Field of Dreams: if you build it, they will come!


the unjust judge
October 17, 2016, 7:16 pm
Filed under: Uncategorized

A sermon preached at All Hallows, Easton, on October 16th 2016Sacred Heart Icon

“When the Son of Man comes, will he find faith on earth?” This is a challenging question indeed. To understand our Lord’s parable, we need to know a little bit about how Jewish courts worked in those days. There was no clear distinction, as there is now, between civil and criminal courts. If a Jew believed he had suffered wrong from another person, he or she had to take their own case before a judge, who made his decision according to the Jewish Law. The other party to the dispute would also be able to put their case. When the Judge eventually made his decision, he was said to have “vindicated” or “justified” the person in whose favour the decision went.
In the story, the plaintiff is a widow who has been wronged by some adversary, and she wants the Judge to give his verdict in her favour. But this particular Judge is a bad man- probably in the sense that he took bribes, and was delaying his verdict in the hope of getting a back-hander. But the widow keeps on pestering him until he is so fed up he gives her her verdict anyway.
The first thing to say about this is that Jesus is not suggesting that God is an unjust judge who takes bribes! Quite the opposite! The point of the story, or one point, is to persevere in prayer. We can all take this at an individual level. But the first hearers would have taken a further meaning. Israel itself felt it was suffering wrong, through the Roman Occupation and through the corruptness of their own rulers, be they civil like Herod or religious like the Temple hierarchy. So at this level, the widow who cries to God for justice is Israel itself, the whole nation and especially those who were devout and faithful to God’s Covenant. To them, the message is: Don’t despair. God will vindicate you, even though he seems to delay. Although there were many and various ideas about how God would intervene to save his People (as he had done of old at the time of the Exodus), the Hope of Israel was that, in his own time, God would intervene. He would send his Messiah and usher in a New Age of justice and peace. This is the core meaning of the Lord’s Prayer, “Thy kingdom come, thy will be done on earth as it is in heaven.”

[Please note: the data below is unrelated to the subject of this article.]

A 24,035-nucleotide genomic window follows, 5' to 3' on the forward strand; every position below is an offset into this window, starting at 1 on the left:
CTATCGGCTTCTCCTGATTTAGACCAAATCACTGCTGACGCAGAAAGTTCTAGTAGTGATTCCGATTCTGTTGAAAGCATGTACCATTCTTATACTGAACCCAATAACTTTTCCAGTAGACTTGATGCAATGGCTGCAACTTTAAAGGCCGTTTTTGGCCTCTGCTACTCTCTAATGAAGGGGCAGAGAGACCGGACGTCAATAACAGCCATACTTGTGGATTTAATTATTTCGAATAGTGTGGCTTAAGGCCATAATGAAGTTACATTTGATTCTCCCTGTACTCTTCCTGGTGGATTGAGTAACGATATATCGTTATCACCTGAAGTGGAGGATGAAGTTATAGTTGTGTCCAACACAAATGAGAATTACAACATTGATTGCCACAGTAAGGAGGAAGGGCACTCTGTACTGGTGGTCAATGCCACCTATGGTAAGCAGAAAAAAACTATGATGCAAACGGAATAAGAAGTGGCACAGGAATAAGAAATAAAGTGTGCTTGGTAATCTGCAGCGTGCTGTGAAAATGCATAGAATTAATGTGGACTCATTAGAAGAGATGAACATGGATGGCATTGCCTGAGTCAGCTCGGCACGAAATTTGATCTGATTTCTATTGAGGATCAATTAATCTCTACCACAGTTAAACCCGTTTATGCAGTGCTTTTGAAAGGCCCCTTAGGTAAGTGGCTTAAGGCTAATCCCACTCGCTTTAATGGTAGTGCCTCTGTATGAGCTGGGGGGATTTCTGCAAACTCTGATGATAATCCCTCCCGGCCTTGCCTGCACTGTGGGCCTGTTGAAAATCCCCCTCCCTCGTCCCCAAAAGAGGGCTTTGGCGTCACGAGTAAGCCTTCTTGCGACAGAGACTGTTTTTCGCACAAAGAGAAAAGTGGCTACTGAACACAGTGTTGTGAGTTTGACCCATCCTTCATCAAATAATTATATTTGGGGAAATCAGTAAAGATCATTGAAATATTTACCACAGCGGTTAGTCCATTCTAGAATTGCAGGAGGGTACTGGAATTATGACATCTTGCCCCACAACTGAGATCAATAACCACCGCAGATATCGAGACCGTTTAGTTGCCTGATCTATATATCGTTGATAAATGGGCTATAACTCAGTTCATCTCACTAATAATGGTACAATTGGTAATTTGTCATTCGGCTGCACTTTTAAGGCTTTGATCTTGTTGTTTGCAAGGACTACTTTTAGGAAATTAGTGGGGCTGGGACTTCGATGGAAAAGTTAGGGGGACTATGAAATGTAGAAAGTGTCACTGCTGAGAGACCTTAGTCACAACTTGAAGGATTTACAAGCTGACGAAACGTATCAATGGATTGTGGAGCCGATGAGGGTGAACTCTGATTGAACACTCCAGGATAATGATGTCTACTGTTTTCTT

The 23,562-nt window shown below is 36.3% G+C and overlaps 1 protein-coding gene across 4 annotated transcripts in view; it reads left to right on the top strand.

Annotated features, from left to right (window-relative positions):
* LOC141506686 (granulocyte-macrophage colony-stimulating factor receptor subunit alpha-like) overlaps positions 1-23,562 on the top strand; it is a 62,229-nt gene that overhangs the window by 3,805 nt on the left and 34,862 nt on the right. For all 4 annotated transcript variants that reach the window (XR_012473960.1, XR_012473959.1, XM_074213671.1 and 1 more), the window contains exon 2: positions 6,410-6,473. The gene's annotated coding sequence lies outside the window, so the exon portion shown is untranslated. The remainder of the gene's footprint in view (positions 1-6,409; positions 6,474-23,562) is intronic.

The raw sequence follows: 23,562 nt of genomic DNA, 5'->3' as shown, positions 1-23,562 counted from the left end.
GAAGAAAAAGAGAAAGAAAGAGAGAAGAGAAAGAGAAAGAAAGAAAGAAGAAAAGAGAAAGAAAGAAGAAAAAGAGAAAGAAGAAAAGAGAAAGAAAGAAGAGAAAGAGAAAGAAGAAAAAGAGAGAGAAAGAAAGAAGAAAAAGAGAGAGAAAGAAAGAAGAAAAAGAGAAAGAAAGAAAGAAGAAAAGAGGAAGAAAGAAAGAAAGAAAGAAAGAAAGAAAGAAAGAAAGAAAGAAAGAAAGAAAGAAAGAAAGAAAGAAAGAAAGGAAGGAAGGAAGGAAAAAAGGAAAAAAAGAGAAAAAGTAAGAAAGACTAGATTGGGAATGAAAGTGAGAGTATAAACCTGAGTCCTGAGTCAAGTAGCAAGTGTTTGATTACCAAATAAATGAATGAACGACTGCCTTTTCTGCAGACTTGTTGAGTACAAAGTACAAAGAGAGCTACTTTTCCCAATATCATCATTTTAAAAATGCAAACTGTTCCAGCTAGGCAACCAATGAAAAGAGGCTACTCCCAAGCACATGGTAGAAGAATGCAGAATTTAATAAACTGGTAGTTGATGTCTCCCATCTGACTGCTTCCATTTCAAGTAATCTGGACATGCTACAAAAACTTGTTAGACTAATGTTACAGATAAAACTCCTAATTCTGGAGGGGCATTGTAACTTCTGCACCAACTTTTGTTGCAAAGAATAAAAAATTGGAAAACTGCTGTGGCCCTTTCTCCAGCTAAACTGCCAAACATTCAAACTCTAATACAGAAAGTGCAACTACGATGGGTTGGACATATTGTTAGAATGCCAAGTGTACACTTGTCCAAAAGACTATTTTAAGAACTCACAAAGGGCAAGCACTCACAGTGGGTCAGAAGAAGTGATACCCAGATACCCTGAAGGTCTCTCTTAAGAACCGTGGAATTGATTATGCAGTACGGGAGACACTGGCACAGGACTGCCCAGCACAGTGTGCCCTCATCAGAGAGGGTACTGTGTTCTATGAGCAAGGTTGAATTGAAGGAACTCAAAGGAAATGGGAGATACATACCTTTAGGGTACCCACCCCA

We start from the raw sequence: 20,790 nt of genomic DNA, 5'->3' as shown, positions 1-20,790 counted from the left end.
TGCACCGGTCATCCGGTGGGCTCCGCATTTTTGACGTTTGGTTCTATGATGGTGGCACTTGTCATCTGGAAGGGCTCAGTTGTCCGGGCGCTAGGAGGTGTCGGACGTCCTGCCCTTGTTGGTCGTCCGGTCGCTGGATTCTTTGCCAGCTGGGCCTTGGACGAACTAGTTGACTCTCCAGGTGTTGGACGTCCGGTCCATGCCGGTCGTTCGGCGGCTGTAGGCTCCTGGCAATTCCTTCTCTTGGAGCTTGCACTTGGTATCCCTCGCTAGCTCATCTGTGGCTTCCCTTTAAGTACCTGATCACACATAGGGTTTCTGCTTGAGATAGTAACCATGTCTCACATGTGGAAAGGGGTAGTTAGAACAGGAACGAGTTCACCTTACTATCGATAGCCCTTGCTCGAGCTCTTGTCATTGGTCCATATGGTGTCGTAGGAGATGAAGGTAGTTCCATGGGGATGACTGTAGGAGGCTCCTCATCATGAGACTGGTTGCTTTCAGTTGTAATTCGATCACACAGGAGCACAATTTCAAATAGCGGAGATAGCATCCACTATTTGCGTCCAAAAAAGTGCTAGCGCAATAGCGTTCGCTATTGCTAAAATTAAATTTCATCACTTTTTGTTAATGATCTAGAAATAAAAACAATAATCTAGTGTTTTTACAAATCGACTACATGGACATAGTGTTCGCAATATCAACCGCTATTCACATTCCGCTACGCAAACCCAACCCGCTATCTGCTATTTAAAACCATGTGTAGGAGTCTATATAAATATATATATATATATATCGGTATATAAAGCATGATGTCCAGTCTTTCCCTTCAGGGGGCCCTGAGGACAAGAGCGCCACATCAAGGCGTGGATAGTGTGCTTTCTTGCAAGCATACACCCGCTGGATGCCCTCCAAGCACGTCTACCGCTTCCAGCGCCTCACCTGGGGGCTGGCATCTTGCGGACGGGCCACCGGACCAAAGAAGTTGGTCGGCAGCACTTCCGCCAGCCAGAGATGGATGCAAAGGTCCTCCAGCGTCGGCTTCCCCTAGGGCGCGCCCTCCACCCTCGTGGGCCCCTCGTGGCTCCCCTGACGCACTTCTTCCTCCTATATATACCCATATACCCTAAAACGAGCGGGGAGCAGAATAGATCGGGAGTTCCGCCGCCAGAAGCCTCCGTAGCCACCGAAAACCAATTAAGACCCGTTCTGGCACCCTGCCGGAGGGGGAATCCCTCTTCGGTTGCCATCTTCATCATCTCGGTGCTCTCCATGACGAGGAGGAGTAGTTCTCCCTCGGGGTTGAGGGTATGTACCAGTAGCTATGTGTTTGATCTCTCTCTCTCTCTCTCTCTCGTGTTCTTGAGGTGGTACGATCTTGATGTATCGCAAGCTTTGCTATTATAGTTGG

But notice: Jesus says that God will vindicate his People “speedily”. He is here hinting that the Day of Judgement, or Vindication, is close. He is not referring to what we now call “The Day of Judgement”, but to his own impending death for the salvation of, not just Israel but the whole world. In an unforeseen and unexpected way, this is how God would intervene.
And so the parable now takes on a further level of meaning. Our Lord is speaking particularly to and about his own followers. They themselves, like their Master, would be called upon to suffer persecution and hardship, maybe even death, on his account. In their trials, they would continue to call on God for vindication, and would continue to cry out, “How long, O Lord, how long will you delay.” This is the situation of the Church down to our own day, when Christians are persecuted and killed for their faith in many parts of the world. We pray (and Advent is getting close when this prayer is more frequent), “Come, Lord Jesus. This is the context of our Lord’s wistful words, “When the Son of Man comes, will he find faith on earth?”
The coming of Christ in judgement is one of the basic articles of the Creed: “He shall come again in glory, to judge the living and the dead.” The first Christians took this very seriously, believing that the Lord would, or at least might, return within their own lifetimes. How seriously do we take it? However long the Lord’s return may be delayed, whether we are still alive on earth or have already died, we shall all be involved in it. He will come to judge both the living and the dead. But when he comes, will he find faith on earth? As we look about us at the world of today, we may well wonder.
Only thirty years after the death and resurrection of the Lord, St Paul foresaw a time when even some Christians would turn away from sound teaching, but choose to follow teachers who told them only what they wanted to hear. There have always been such teachers, and there are plenty today. I have just been in Malta, where St Paul is everywhere, as are the saints in general, our Lady and above all our Lord. Statues, pictures on every street corner or at the doorways of houses. This does not prove present-day fervour, but I went to an ordinary week-day evening Mass near our hotel, and there were over fifty in the congregation. But in England? Would it not be good if we could make our Lord as visible here in the streets of Easton, here at All Hallows? Pray without ceasing, and strengthen your faith through the Scriptures and the Sacraments, above all by attendance at Mass, not just on Sundays but whenever you can..
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